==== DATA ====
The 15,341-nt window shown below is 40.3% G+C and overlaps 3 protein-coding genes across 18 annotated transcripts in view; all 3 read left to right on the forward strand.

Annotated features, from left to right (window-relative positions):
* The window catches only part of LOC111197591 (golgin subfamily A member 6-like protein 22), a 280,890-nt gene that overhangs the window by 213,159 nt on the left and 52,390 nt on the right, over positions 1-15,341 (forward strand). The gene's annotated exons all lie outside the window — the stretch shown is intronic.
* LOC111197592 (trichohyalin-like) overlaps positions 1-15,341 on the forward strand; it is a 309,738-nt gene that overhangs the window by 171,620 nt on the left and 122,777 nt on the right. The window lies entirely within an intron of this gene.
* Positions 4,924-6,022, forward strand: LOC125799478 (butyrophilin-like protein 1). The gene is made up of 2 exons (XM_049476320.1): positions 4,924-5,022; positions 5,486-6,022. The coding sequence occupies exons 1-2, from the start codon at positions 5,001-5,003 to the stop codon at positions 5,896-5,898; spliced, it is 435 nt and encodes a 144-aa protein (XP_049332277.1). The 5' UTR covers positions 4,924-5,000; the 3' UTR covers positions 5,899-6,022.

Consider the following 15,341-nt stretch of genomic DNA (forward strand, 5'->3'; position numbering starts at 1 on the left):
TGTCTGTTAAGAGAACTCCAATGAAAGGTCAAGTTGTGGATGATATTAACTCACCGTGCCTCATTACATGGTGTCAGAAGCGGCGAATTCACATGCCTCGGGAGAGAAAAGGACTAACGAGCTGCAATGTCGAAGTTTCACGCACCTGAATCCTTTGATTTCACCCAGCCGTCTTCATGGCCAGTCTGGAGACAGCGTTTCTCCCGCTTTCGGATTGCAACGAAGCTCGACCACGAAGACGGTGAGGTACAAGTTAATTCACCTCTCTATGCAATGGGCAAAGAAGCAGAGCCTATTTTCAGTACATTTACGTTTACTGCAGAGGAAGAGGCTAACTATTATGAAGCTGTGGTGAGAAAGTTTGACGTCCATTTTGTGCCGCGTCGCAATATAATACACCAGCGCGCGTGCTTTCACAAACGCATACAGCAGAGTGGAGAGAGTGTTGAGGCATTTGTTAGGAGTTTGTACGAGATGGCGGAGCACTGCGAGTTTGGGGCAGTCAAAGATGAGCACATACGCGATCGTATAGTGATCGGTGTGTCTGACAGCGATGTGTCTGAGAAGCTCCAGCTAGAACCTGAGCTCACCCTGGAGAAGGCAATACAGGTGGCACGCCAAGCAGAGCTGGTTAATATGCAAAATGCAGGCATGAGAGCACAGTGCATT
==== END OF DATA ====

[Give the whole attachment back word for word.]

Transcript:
The 15,341-nt window shown below is 40.3% G+C and overlaps 3 protein-coding genes across 18 annotated transcripts in view; all 3 read left to right on the forward strand.

Annotated features, from left to right (window-relative positions):
* The window catches only part of LOC111197591 (golgin subfamily A member 6-like protein 22), a 280,890-nt gene that overhangs the window by 213,159 nt on the left and 52,390 nt on the right, over positions 1-15,341 (forward strand). The gene's annotated exons all lie outside the window — the stretch shown is intronic.
* LOC111197592 (trichohyalin-like) overlaps positions 1-15,341 on the forward strand; it is a 309,738-nt gene that overhangs the window by 171,620 nt on the left and 122,777 nt on the right. The window lies entirely within an intron of this gene.
* Positions 4,924-6,022, forward strand: LOC125799478 (butyrophilin-like protein 1). The gene is made up of 2 exons (XM_049476320.1): positions 4,924-5,022; positions 5,486-6,022. The coding sequence occupies exons 1-2, from the start codon at positions 5,001-5,003 to the stop codon at positions 5,896-5,898; spliced, it is 435 nt and encodes a 144-aa protein (XP_049332277.1). The 5' UTR covers positions 4,924-5,000; the 3' UTR covers positions 5,899-6,022.

Consider the following 15,341-nt stretch of genomic DNA (forward strand, 5'->3'; position numbering starts at 1 on the left):
TGTCTGTTAAGAGAACTCCAATGAAAGGTCAAGTTGTGGATGATATTAACTCACCGTGCCTCATTACATGGTGTCAGAAGCGGCGAATTCACATGCCTCGGGAGAGAAAAGGACTAACGAGCTGCAATGTCGAAGTTTCACGCACCTGAATCCTTTGATTTCACCCAGCCGTCTTCATGGCCAGTCTGGAGACAGCGTTTCTCCCGCTTTCGGATTGCAACGAAGCTCGACCACGAAGACGGTGAGGTACAAGTTAATTCACCTCTCTATGCAATGGGCAAAGAAGCAGAGCCTATTTTCAGTACATTTACGTTTACTGCAGAGGAAGAGGCTAACTATTATGAAGCTGTGGTGAGAAAGTTTGACGTCCATTTTGTGCCGCGTCGCAATATAATACACCAGCGCGCGTGCTTTCACAAACGCATACAGCAGAGTGGAGAGAGTGTTGAGGCATTTGTTAGGAGTTTGTACGAGATGGCGGAGCACTGCGAGTTTGGGGCAGTCAAAGATGAGCACATACGCGATCGTATAGTGATCGGTGTGTCTGACAGCGATGTGTCTGAGAAGCTCCAGCTAGAACCTGAGCTCACCCTGGAGAAGGCAATACAGGTGGCACGCCAAGCAGAGCTGGTTAATATGCAAAATGCAGGCATGAGAGCACAGTGCATT